Big data is defined loosely here as data that is too large for
computer memory (RAM). The `BigData`

function uses the
split-apply-combine strategy with a big data set. The unmanageable
big data set is split into smaller, manageable pieces (batches),
a function is applied to each batch, and results are combined.

Each iteration, the `BigData`

function opens a connection to a
big data set and keeps the connection open while the `scan`

function reads in each batch of data (elsewhere, batches are often
referred to chunks). A user-specified function is applied to each
batch of data, the results are combined together, the connection is
closed, and the results are returned.

As an introductory example, suppose a statistician updates a linear
regression model, but the design matrix \(\textbf{X}\) is too
large for computer memory. Suppose the design matrix has 100 million
rows, and the statistician specifies `size=1e6`

. The statistician
combines dependent variable \(\textbf{y}\) with design matrix
\(\textbf{X}\). Each iteration in `IterativeQuadrature`

,
`LaplaceApproximation`

, `LaplacesDemon`

,
`PMC`

, or `VariationalBayes`

, the
`BigData`

function sequentially reads in one million rows of the
combined data \(\textbf{X}\), calculates expectation vector
\(\mu\), and finally returns the sum of the log-likelihood. The sum
of the log-likelihood is added together for all batches, and returned.

There are many limitations with this function.

This function is not fast, in the sense that the entire big data set
is processed in batches, each iteration. With iterative methods, this
may perform well, albeit slowly.

There are many functions that cannot be performed on batches, though
most models in the Examples vignette may easily be updated with big
data.

Large matrices of samples are unaddressed, only the data.

Although many (but not all) models may be estimated, many additional
functions in this package will not work when applied after the model
has updated. Instead, a batch or random sample of data (see the
`read.matrix`

function for sampling from big data) should
be used in the usual way, in the `Data`

argument, and the
`Model`

function coded in the usual way without the
`BigData`

function.

Parallel processing may be performed when the user specifies
`CPUs`

to be greater than one, implying that the specified number
of CPUs exists and is available. Parallelization may be performed on a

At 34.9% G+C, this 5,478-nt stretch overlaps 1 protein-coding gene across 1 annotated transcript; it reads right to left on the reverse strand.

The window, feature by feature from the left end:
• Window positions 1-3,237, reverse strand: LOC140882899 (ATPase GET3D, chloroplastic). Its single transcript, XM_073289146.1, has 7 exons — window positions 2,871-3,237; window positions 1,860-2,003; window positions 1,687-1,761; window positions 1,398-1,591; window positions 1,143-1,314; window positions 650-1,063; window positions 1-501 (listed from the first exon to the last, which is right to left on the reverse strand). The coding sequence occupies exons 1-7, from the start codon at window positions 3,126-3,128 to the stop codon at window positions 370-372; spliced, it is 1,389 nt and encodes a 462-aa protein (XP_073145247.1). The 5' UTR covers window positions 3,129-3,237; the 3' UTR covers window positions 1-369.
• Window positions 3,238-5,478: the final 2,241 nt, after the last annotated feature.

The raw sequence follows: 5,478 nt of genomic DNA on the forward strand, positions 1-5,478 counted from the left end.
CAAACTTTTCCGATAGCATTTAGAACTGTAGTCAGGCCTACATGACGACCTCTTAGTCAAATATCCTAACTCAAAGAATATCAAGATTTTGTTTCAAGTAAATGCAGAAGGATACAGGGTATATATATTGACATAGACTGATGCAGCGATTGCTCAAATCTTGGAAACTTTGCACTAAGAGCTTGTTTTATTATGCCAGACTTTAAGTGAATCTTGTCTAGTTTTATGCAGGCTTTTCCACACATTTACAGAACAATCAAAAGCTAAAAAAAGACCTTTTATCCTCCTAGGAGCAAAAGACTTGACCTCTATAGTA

multicore computer or a computer cluster. Either a Simple Network of
Workstations (SNOW) or Message Passing Interface (MPI) is used. Each
call to `BigData`

establishes and closes the parallelization,
which is costly, and unfortunately results in copious output to the
console. With small data sets, parallel processing may be slower, due
to computer network communication. With larger data sets, the user
should experience a faster run-time.

There have been several alternative approaches suggested for big data.

Huang and Gelman (2005) propose that the user creates batches by
sampling from big data, updating a separate Bayesian model on each
batch, and combining the results into a consensus posterior. This
many-mini-model approach may be faster when feasible, because multiple
models may be updated in parallel, say one per CPU. Such results will
work with all functions in this package. With the many-mini-model
approach, several methods are proposed for combining posterior samples
from batch-level models, such as by using a normal approximation,
updating from prior to posterior sequentially (the posterior from the
last batch becomes the prior of the next batch), sample from the full
posterior via importance sampling from the batched posteriors, and
more.

Scott et al. (2013) propose a method that they call Consensus Monte
Carlo, which consists of breaking the data down into chunks, calling
each chunk a shard, and use a many-mini-model approach as well, but
propose their own method of weighting the posteriors back together.

Balakrishnan and Madigan (2006) introduced a Sequential Monte Carlo
(SMC) sampler, a refinement of an earlier proposal, that was designed
for big data. It makes one pass through the massive data set, after an
initial MCMC estimation on a small sample. Each particle is updated
for each record, resulting in numerous evaluations per record.

Welling and Teh (2011) proposed a new class of MCMC sampler in which
only a random sample of big data is used each iteration. The
stochastic gradient Langevin dynamics (SGLD) algorithm is available
in the `LaplacesDemon`

function.

An important alternative to consider is using the `ff`

package,
where "ff" stands for fast access file. The `ff`

package has been
tested successfully with updating a model in `LaplacesDemon`

.
Once the big data set, say \(\textbf{X}\), is an object of
class `ff_matrix`

, simply include it in the list of data as
usual, and modify the `Model`

specification function
appropriately. For example, change `mu <- tcrossprod(X, t(beta))`

to `mu <- tcrossprod(X[], t(beta))`

. The `ff`

package is
not included as a dependency in the `LaplacesDemon`

package, so
it must be installed and activated.